On ‘Cistem Failure’ by Marquis Bey

Book #1 in my 2023 Trans Rights Readathon week

Tucker Lieberman
8 min readMar 21, 2023


white and purple stripes of electricity visible against a black background
Tesla coil by Christian O. from Pixabay

For the #TransRightsReadathon, I want to tell you about Marquis Bey’s 2022 book Cistem Failure: Essays on Blackness and Cisgender.

What Is Cis? What Is Trans?

On one definition, cisgender simply means not transgender. But as with all words, inevitably the meaning is broadened. A typical understanding of cisgender, as Bey writes, is that it implies “untroubled ways of being a gendered subject.” It implies that a cis person has “no need to question or examine your gender because you have departed from nothing, your home’s furnishings all remain tidy and unmoved.”

And yet, of course, being transgender isn’t the only way to profoundly question one’s own gender.

A word like nontransgender — emphasis on the non-prefix — might suggest that it’s a default state. The nontrans is whatever you haven’t changed (transed). But the word cisgender was created specifically to enable us to question the naturalness and normalcy of gender that isn’t trans. If cisgender — whatever exactly that is — were really natural and normal, people wouldn’t spend so much time teaching and enforcing how to be a man or a woman. How cisgenderness works upon people in the world is through “performative behaviors that are consolidated retroactively into a presumed natural identity”; how we can use the word cisgender in discourse is through our observations that the identity is not natural or inevitable and that imposed, enforced gender constrains and threatens all humans.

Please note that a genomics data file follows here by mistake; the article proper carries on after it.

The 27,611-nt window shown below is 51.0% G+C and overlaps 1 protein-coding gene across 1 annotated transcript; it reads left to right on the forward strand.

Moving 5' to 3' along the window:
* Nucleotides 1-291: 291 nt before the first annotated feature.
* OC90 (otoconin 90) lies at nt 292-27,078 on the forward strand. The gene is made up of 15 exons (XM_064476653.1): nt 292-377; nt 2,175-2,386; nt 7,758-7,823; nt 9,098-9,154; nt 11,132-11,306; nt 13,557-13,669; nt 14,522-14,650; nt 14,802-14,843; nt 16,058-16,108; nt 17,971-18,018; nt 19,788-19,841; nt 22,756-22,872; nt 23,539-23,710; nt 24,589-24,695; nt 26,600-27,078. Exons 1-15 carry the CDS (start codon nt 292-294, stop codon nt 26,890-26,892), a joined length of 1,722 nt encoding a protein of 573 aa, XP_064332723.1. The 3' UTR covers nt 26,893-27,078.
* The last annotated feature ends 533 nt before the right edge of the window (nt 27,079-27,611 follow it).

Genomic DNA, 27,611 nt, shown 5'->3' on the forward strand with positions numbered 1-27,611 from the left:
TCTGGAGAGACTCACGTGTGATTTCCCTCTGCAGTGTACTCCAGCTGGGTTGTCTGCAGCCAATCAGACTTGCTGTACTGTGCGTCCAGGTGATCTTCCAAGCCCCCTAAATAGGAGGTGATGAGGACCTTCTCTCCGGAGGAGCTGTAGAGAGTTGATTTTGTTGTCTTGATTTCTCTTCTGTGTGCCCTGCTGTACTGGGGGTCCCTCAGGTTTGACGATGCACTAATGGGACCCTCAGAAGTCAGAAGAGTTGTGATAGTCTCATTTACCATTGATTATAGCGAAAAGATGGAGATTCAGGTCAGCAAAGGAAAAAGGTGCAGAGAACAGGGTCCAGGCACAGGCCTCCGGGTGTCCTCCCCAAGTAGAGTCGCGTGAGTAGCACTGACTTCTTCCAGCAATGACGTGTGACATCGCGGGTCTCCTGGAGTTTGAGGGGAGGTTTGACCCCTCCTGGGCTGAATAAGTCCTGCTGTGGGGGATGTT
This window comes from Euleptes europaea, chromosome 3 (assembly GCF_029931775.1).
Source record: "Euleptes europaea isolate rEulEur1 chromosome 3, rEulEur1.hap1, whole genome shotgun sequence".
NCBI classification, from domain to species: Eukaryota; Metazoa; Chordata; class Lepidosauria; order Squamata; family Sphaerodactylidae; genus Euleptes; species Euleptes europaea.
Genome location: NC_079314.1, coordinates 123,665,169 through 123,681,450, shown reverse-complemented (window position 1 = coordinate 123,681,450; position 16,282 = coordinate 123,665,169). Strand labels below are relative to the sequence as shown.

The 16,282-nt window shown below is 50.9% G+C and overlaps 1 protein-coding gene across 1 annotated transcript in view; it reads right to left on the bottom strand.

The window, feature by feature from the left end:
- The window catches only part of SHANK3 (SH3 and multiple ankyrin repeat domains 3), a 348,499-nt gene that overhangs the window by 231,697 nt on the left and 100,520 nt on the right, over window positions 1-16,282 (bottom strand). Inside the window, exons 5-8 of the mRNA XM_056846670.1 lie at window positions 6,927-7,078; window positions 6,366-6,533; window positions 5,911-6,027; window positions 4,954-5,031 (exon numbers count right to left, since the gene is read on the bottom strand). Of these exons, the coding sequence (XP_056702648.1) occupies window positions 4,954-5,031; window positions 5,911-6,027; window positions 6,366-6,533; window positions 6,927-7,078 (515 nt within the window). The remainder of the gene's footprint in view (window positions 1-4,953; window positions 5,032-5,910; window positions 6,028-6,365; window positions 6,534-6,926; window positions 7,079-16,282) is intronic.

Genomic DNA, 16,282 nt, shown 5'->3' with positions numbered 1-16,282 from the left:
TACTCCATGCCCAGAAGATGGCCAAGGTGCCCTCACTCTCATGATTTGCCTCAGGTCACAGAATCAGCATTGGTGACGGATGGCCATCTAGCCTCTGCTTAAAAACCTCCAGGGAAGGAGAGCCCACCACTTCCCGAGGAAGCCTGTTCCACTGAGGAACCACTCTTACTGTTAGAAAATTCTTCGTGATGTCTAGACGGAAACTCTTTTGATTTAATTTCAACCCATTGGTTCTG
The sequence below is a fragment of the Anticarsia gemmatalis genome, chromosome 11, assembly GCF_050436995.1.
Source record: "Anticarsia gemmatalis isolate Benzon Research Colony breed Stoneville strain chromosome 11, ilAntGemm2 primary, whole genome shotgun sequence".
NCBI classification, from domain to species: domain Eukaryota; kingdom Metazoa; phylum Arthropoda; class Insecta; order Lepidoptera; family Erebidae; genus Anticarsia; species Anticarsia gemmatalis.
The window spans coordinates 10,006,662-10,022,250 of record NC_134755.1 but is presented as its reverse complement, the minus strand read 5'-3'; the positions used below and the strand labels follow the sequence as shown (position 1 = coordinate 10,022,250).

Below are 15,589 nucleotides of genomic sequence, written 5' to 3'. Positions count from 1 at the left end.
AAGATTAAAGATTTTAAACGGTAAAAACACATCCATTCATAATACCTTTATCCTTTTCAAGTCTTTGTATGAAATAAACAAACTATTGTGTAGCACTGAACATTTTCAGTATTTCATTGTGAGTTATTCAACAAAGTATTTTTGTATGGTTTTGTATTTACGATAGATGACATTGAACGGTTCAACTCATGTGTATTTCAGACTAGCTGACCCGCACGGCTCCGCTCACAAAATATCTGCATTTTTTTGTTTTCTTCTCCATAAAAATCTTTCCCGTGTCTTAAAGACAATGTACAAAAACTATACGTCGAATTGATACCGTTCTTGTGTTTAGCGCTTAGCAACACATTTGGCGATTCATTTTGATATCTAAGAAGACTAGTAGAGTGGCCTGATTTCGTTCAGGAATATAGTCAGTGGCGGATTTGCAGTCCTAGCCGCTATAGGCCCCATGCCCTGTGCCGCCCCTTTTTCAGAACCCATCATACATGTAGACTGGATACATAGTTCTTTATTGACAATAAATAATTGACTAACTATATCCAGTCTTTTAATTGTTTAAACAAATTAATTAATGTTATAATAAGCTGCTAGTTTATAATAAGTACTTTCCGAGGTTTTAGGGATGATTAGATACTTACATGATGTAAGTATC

Therefore, Bey says, cisgender is a “constructed declaration,” a “categorical ruse disingenuously hailing those who nevertheless do not and cannot sit comfortably within it.” Cisgender normativity demands “linear and aligned form, being a good and proper subject,” performed with body, behavior, and thought “to maintain its coherency and imply its naturalness.”

Not All Nontransgender People Relate to Cisness

Many people are called “cisgender” — gay and straight, butch and femme — but the term “cannot capture some of us.”

  • For one thing, there’s no agreed way to “clearly demarcate the cis from the trans.” The…



Tucker Lieberman

Editor for Prism & Pen. Author of the novel "Most Famous Short Film of All Time." https://tuckerlieberman.com/